"The story you're reading right now, however, tells a different scientific tale about the teen brain. Over the past five years or so, even as the work-in-progress story spread into our culture, the discipline of adolescent brain studies learned to do some more-complex thinking of its own. A few researchers began to view recent brain and genetic findings in a brighter, more flattering light, one distinctly colored by evolutionary theory. The resulting account of the adolescent brain—call it the adaptive-adolescent story—casts the teen less as a rough draft than as an exquisitely sensitive, highly adaptable creature wired almost perfectly for the job of moving from the safety of home into the complicated world outside."
As I worked my way through this article - celebrating the kind of "confirmation bias" we all love - I thought about another bit of research I recently read. Neuroscientist Alison Gopnik writes that, "there are more synaptic connections in baby brains than in adult brains," and shows that as our ability to "focus" in what we see as "traditional ways" (the ways of the Industrial Age) strengthens, our ability to perceive all the rest of our environment, truly our ability to learn, diminishes. "As we know more," she says, "we see less."

This is essential stuff. Basically, Gopnik reports from fMRI work, that the rationalist modern educational structure is all about taking humans who see "everything" and turning them into focused or hyper-focused workers capable of doing just a few things very well.
"...in the psychological case even more than the physical one, what counts as a problem depends on the context. When nobody read, dyslexia wasn't a problem. When most people had to hunt, a minor genetic variation in your ability to focus attention was hardly a problem, and may even have been an advantage. When most people have to make it through high school, the same variation can become a genuinely life-altering disease. To say this doesn't imply, as [author and New York Times blogger Judith] Warner seems to think, that these are made-up problems, rather than real neurological ones. But it does suggest that changing the social context in which children grow up can be as important as directly changing their brain chemistry." (Gopnik, 2010)
"As we know more, we see less."
For me, this suggests why adults working in schools, all schools, often fail to perceive either the physical or the human environment surrounding them in real ways. The adults have been trained relentlessly in what "school" means. They come for a purpose - no, it is not usually a paycheck Mr. Gates and Mr. Duncan - to "educate" children, and they have also been trained relentlessly in what "educate" means. The adults see the task in front of them, and they see the impediments to that task, but they do not see the rest.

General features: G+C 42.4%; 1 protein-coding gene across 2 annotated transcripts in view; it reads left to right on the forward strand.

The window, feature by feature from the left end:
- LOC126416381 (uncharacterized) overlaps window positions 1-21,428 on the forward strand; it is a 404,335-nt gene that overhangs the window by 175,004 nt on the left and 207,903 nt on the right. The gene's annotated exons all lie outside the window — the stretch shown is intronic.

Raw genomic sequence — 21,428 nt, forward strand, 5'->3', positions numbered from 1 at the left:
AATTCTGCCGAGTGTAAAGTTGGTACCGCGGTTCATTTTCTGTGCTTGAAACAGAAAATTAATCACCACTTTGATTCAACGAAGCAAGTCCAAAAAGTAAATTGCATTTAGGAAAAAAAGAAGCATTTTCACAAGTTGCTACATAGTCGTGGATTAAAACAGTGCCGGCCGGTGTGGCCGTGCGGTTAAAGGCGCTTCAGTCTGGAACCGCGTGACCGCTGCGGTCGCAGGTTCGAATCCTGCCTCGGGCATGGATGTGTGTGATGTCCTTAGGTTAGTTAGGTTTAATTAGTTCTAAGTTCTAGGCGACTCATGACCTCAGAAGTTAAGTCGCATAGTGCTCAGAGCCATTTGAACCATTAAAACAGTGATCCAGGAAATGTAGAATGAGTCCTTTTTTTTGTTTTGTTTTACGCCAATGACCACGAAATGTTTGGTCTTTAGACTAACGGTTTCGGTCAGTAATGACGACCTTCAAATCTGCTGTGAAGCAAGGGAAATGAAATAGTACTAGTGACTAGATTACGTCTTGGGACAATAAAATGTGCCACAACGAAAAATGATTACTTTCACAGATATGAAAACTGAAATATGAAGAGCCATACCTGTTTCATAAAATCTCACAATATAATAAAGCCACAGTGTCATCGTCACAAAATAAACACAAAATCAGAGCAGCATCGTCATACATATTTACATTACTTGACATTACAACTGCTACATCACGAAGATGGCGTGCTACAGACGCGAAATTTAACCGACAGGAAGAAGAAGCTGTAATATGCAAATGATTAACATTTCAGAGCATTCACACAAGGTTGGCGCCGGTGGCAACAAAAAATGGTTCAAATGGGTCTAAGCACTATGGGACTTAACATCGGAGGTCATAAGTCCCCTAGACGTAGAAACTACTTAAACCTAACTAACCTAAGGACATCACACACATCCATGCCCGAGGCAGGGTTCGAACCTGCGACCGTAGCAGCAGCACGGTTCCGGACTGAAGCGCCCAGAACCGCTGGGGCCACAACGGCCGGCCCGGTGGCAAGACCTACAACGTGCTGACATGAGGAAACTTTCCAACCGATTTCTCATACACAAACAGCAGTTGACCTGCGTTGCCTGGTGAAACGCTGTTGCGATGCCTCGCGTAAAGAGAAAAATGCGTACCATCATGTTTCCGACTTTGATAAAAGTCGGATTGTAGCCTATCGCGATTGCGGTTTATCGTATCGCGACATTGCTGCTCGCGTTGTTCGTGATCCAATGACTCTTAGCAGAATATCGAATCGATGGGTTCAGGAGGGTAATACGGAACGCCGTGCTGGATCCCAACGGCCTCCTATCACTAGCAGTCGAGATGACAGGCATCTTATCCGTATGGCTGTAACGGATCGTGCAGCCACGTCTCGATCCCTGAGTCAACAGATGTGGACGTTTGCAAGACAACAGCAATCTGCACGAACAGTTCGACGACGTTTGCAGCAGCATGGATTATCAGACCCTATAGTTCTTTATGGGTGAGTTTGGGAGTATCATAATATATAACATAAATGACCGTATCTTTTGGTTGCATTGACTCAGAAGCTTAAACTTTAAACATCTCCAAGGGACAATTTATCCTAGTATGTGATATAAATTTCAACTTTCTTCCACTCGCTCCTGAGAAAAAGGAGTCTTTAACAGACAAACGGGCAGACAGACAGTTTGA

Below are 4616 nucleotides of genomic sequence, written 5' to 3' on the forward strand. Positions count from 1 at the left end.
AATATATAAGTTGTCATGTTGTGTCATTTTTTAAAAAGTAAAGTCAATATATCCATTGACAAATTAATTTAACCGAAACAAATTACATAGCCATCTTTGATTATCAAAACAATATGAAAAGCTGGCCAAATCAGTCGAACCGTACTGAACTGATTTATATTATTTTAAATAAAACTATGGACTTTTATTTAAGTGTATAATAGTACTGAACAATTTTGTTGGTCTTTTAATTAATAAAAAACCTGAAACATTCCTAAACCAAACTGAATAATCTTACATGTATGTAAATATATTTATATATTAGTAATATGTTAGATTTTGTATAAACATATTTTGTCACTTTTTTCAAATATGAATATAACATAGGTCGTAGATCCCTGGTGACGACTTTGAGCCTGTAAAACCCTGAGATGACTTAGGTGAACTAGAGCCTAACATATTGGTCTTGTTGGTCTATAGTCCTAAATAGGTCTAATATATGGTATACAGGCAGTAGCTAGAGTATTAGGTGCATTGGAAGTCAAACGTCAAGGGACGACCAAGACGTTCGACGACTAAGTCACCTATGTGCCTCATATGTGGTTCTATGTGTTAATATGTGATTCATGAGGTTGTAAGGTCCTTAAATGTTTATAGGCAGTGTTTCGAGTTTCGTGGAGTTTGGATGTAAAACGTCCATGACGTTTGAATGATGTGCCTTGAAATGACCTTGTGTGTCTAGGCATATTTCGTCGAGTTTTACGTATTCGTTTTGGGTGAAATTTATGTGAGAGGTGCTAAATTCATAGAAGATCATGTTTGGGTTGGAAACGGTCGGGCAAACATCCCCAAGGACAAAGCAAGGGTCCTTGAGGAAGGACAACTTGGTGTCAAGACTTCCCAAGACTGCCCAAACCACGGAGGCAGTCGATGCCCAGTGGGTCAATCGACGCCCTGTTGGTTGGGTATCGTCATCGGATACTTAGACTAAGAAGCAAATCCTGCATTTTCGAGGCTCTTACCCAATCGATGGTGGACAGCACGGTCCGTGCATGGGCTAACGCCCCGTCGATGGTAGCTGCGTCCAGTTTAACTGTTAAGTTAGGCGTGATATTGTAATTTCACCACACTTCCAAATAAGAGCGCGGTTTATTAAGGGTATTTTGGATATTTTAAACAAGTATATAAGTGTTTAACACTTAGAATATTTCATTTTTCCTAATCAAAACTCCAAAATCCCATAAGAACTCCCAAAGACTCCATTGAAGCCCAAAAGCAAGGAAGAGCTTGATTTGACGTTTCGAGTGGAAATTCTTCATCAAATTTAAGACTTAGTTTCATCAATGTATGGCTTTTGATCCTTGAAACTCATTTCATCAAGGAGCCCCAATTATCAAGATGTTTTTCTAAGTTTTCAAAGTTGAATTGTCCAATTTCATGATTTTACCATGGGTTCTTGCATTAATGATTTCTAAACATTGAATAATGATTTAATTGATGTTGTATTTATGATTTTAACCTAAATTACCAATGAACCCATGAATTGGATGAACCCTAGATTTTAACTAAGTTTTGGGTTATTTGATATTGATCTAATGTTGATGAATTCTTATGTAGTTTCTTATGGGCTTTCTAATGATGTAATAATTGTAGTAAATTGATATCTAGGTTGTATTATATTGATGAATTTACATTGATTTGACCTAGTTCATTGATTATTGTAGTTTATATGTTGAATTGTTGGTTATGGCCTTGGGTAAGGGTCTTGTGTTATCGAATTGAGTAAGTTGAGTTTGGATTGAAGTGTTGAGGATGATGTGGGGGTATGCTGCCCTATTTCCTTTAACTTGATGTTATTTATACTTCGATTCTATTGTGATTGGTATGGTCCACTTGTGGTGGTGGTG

If your focus is on delivering content,
you will see nothing else
This is why school adults "see" much less bullying than kids see, in study after study. And why adults think they intervene to stop bullying far more than their students see them doing that. It is why adults stop seeing how depressing most school entries and corridors are, or how distracting fluorescent lighting can be, or how uncomfortable kids are in school chairs. It is why adults have no idea what is happening in classrooms below the desk level, or why I have been in middle school and high school classrooms where the only students awake and asking questions were called "ADHD" by teachers. Those teachers - you know the ones - who view themselves as UPS drivers delivering content - are focused on only that, and even questions seem impediments to what they believe their job focus is.

These two sets of brain studies come together in a critical way in how we educate children. Especially in our "secondary schools."

Why would you move here..
There was a reason the world of the Protestant Reformation and the Industrial Revolution wanted single-focus individuals. As Max Weber suggested long ago, one of the missions of nascent Protestantism/Capitalism was to break the complex ties between a person and their community and their environment. Labor could not "move freely" to where it needed to be concentrated if people were deeply committed to their families, communities, and the natural world they had been born into.

How could you get folks to move from places where everything they see is important to them - their extended families, their neighbors, the way their church bells sound, the way the sun rises over the eastern rim, the way the salt smells in the air - and get them to move to London and Newcastle-upon-Tyne or Hamburg and Berlin or to the mines of Silesia and Pennsylvania - unless you dramatically narrow their focus to (a) money, and (b) a single task which allows them to work all day doing one thing?